I recently made a simple ideas board web app using ReactJS, Ruby-on-Rails and PostgreSQL. Below, I’ll walk you through the initial steps I took to set up basic unit tests for one of the features of my app, adding a new idea.

Photo by Dan DeAlmeida on Unsplash

Note: I’m not going to discuss the scope of tests in this post; rather, my focus is on understanding how to install some of the dependencies in order to be able to get started with writing the tests.

Background: ideas board set up

I used Node package manager to manage my project’s dependencies. If you’d like to code along, you’ll need to make sure you have Node installed on your computer.

Project features

In Rails

Models: Idea

Relationships: none

In React

Components: Navbar, IdeasContainer, Idea

Getting started with RSpec

I used RSpec to test the Rails part of my ideas board web app. To get started:

  1. I added the gem ‘rspec-rails’, ‘~> 3.8’ to my gemfile.
  2. I then ran bundle in my terminal window (making sure I was in the Rails directory).

3. Next, in my Rails directory, I created a new folder called spec. And then, another new folder inside that one called requests.

4. I created a new file called ideas_spec.rb. You can replace the name ideas_spec with the name of whichever model you want to test, making sure to include the _spec part to denote that it's a test file.

5. At the top of my ideas_spec.rb file, I added the following text:

require ‘rails_helper’

6. Then, in the same file, I included code describing the first test I wanted to run:

describe “add an idea”, :type => :request dodescribe “add an idea”, :type => :request do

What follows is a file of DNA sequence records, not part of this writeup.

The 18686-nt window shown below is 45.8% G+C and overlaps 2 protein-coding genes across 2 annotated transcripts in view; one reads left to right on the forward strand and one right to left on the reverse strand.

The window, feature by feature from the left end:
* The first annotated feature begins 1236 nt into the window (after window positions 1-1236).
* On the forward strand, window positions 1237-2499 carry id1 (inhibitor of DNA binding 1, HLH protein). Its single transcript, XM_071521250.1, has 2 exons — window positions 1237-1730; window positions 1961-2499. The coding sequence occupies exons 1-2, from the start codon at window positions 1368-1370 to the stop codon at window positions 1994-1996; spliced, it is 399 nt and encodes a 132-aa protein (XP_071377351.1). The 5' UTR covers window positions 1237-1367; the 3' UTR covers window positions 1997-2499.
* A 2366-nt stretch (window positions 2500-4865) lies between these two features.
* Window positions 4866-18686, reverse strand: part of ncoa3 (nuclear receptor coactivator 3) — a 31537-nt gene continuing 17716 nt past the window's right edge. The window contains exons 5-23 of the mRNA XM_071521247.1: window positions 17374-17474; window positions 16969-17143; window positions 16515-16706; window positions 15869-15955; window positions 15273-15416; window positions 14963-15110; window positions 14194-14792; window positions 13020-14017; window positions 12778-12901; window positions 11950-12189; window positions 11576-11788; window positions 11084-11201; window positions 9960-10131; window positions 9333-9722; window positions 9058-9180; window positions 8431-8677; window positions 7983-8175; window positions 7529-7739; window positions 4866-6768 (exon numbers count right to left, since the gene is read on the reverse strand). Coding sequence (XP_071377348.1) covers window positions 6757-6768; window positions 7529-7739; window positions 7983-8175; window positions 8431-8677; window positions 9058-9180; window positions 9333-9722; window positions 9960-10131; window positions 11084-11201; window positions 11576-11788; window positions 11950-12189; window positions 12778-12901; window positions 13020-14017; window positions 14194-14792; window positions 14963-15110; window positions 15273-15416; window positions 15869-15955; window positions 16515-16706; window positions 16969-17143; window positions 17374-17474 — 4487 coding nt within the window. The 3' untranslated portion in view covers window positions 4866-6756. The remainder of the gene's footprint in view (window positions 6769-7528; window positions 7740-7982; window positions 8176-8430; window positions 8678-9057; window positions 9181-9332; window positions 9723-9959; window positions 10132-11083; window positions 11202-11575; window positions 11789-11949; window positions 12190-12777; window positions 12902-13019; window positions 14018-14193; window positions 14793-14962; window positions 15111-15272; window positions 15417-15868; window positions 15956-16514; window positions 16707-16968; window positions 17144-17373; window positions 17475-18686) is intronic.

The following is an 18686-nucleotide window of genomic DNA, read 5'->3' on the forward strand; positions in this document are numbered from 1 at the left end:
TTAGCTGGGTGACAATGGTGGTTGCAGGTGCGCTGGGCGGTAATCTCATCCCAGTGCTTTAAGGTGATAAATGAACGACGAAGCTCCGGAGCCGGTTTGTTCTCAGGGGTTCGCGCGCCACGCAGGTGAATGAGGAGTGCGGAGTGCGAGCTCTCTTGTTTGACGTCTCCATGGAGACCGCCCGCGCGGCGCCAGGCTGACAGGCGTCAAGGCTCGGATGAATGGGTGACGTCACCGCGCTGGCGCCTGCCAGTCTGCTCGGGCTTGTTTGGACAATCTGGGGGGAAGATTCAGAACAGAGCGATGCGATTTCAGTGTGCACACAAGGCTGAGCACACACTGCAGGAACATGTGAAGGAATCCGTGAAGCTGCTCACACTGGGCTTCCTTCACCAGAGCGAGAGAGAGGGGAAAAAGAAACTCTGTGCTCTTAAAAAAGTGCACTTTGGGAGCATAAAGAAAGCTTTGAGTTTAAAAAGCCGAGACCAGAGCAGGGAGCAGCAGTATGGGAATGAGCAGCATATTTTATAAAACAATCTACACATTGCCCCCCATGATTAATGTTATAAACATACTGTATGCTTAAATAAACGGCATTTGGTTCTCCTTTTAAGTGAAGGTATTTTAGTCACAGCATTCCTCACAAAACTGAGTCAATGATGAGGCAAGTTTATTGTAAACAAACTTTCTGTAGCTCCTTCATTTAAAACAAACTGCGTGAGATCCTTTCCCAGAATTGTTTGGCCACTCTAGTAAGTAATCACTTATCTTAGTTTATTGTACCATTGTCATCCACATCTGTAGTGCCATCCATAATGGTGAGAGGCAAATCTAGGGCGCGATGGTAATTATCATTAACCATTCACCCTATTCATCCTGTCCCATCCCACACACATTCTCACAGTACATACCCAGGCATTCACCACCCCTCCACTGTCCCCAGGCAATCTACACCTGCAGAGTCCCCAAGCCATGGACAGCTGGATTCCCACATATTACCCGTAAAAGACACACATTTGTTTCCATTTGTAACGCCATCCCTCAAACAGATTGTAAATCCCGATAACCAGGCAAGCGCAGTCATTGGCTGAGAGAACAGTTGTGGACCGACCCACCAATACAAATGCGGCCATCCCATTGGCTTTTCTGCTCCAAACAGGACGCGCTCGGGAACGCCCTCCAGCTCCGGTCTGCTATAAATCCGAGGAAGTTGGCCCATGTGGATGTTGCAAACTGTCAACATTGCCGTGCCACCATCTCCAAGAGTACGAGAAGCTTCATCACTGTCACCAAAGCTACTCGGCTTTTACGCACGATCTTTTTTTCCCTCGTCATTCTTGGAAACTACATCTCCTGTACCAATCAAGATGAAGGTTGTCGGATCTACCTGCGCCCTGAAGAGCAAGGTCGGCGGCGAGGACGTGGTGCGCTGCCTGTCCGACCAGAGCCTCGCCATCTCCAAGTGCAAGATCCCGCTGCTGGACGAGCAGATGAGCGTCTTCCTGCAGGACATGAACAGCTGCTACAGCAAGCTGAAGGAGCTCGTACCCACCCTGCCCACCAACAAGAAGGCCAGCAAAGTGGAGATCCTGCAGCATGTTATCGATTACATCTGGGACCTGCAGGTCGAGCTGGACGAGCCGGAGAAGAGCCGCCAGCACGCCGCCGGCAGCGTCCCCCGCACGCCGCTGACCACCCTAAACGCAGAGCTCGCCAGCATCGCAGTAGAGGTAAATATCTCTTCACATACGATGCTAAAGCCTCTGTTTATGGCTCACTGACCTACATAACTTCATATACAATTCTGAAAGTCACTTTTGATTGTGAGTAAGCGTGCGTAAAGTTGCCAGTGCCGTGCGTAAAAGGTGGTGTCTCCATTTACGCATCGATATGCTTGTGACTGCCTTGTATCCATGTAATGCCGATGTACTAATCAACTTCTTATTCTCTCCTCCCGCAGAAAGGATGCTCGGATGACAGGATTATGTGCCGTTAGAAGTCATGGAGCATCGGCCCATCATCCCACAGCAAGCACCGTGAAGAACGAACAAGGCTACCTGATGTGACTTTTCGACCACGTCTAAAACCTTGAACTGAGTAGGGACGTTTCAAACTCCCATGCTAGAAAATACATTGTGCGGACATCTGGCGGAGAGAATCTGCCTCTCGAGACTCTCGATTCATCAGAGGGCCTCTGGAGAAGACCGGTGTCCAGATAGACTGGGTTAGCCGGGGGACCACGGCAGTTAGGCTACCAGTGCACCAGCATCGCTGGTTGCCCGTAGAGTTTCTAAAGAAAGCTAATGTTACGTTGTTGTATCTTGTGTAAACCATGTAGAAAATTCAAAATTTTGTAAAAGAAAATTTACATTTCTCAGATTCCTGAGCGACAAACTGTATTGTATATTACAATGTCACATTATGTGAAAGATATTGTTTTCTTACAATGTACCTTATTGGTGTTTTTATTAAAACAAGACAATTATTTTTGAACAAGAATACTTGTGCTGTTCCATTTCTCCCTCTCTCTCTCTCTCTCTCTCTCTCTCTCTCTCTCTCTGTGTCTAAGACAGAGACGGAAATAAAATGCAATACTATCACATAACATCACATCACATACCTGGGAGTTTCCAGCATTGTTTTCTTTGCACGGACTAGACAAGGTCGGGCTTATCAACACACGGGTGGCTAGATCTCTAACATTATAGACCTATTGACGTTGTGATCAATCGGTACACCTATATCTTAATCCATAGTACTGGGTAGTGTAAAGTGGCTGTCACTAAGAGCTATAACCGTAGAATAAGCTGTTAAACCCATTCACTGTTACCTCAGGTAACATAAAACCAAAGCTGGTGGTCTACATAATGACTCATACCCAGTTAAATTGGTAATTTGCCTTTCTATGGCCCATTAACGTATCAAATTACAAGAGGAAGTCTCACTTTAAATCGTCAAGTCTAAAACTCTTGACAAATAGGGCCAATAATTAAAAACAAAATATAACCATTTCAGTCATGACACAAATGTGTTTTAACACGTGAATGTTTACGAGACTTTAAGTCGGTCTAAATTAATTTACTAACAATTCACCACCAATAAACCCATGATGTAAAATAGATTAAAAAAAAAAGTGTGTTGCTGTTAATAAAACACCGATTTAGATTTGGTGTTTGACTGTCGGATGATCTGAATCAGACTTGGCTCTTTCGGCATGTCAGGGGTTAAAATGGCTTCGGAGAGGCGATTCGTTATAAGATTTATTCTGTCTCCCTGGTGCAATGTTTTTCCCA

before do
 post ‘/api/v1/ideas’
it ‘returns a created status’ do
  expect(response).to have_http_status(201)

7. To run my test, I typed rspec in my terminal window, making sure I was in my rails project directory.

If you’ve been following along, RSpec should run at this point and your first test should pass!

Getting started with Jest

I was pleasantly surprised to find out that the testing framework Jest is included with create-react-app! However, I also wanted to use Enzyme, a testing utility, for which I needed to install some dependencies.

  1. To start off, I created a new folder called _tests_ in my app’s src directory.
  2. In my client-side directory, I ran the following commands:
npm i -D react-test-renderer
npm install --save-dev jest-enzyme
npm install --save-dev enzyme enzyme-adapter-react-16

3. To configure Enzyme, I created a file in src called setupTests.js and included the following:

const Enzyme = require('enzyme');
const EnzymeAdapter = require('enzyme-adapter-react-16');
Enzyme.configure({ adapter: new EnzymeAdapter() });

4. Inside my _tests_ folder, I created a new file, called App.tests.js

5. I included the following text at the top of this file to import my components and all the testing functionality I wanted for all my tests:

import React from 'react';
import App from '../App';
import Idea from '../components/Idea';
import IdeasContainer from '../components/IdeasContainer';
import { create, update } from 'react-test-renderer';
import '../setupTests';
import { shallow, mount, render } from 'enzyme';
import { shallowToJson } from 'enzyme-to-json';

6. Underneath, I included my first unit test:

describe('Idea', () => {
  it('should render a new idea correctly', () => {
    const output = shallow(
      idea={"1", "Test", "Test"}

7. I ran rails s in the server side directory and then npm start in the client side directory to start my ideas board on localhost:3001.

8. To run my first test, I typed the following into my terminal window (making sure I was in the client directory):

npm run test

If you’ve been following along, Jest should run at this point, your test should pass — and you’re in a great place now to write more tests!

For more information on the ideas board project, my repo can be found here.

If you made it this far, thanks for reading! I hope my post helped you get started with setting up your tests.